Over the past few years, since interest rates have been historically low, income-deprived investors have looked to augment their returns with dividend-paying equities. This situation is about to change. The Federal Reserve and the Bank of England are looking to increase rates, while the European Central Bank and the Bank of Japan have indicated a willingness to increase monetary stimulus because of continuing deflationary pressure caused by declining commodity prices.

Dividend-payers tend to outperform in stable and declining-rate environments but struggle when rates are on an upswing. When rates rise, a company's cash flow is discounted at a higher rate. Many high-dividend-paying equities come from defensive sectors like utilities, consumer staples, and healthcare. These companies are less sensitive to the economic cycle, but when the economy is growing, they do not generate the same level of demand as cyclical and speculative equities.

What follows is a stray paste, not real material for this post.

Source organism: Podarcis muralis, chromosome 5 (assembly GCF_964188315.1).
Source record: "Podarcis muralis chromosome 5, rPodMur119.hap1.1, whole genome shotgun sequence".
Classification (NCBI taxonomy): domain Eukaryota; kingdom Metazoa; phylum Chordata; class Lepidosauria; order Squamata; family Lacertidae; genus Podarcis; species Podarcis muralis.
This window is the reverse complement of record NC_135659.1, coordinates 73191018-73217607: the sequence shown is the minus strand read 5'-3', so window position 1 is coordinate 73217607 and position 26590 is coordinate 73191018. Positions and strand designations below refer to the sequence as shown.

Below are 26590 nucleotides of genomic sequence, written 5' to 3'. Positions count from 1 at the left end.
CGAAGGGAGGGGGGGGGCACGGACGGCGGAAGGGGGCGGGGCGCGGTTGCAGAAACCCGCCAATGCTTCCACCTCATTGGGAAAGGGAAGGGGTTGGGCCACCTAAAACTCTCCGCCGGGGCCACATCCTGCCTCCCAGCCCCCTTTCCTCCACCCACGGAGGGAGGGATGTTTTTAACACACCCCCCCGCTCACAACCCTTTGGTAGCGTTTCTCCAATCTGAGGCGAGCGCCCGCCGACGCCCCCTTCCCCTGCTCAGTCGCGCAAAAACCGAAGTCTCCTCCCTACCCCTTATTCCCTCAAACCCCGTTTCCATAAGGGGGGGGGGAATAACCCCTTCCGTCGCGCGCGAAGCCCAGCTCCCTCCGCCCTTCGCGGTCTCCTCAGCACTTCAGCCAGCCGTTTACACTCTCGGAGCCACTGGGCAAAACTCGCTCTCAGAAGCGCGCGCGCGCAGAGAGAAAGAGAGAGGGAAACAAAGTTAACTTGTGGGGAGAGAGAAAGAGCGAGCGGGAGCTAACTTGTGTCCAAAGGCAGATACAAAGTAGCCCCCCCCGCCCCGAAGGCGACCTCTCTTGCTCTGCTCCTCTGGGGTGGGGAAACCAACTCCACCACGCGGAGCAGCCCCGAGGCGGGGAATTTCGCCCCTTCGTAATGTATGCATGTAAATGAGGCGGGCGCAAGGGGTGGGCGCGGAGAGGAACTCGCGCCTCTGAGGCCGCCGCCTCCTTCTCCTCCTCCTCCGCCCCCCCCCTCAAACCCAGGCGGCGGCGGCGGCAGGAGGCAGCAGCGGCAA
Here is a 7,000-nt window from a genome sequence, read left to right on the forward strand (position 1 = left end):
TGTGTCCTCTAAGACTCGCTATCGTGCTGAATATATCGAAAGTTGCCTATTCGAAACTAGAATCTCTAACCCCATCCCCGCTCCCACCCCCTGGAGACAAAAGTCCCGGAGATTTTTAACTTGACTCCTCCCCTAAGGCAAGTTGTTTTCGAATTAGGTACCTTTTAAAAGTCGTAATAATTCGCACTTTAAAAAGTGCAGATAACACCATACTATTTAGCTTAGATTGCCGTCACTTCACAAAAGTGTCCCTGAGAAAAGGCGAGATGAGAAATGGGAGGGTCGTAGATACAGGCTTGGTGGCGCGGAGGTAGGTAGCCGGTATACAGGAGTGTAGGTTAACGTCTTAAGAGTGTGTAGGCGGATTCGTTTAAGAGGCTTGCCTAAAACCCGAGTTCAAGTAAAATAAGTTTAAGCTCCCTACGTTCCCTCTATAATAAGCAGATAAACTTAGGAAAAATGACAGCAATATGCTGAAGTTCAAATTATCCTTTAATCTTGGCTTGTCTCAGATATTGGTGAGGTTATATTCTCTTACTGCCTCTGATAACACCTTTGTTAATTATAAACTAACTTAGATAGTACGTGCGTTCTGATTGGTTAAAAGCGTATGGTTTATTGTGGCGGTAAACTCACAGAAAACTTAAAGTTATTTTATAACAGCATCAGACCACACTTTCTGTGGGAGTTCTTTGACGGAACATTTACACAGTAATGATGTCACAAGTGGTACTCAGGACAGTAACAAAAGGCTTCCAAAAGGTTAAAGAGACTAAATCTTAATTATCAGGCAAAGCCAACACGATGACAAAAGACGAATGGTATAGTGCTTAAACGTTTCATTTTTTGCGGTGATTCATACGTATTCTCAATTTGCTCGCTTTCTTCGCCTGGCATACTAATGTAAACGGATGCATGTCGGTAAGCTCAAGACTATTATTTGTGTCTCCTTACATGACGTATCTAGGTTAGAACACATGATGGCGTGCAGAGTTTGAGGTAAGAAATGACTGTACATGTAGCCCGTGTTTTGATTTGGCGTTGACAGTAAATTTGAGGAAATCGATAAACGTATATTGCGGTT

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The STOXX Global Select Dividend 100 Index is designed to represent the 100 highest dividend-paying stocks relative to their home markets. The index is derived from its broader benchmark, the STOXX Global 1800, but more specifically it is a combination of the Europe Select Dividend 30, the North America Select Dividend 40, and the Asia/Pacific Select Dividend 30. Components are fixed at 100. and the ratio of 30:40:30 ensures that the index is broadly diversified geographically. For a constituent to be included in the index, it must have a five-year historical track record of non-negative dividend-per-share growth rates and dividend/earnings per share ratios of less than or equal to 60% or 80%, depending on the region. Companies with the highest dividends will also have the largest weight. Constituents are capped at 10%. The cap factor is reviewed quarterly. The largest country exposure is to the United States (22%-26%), followed by the UK (16%-20%), Hong Kong (8%-12%), and Singapore (9%-13%). Currency weightings follow country allocation patterns. Financials account for the largest sector weighting (40%-44%), followed by utilities (16%-20%) and telecommunications (8%-12%). The index is well diversified by security, with the top 10 holdings accounting for less than 20% of total index value. As of writing, Amlin, Sainsbury, and SSE PLC constitute approximately 2% each. The STOXX Global Sel Div 100 Index is reviewed and rebalanced annually.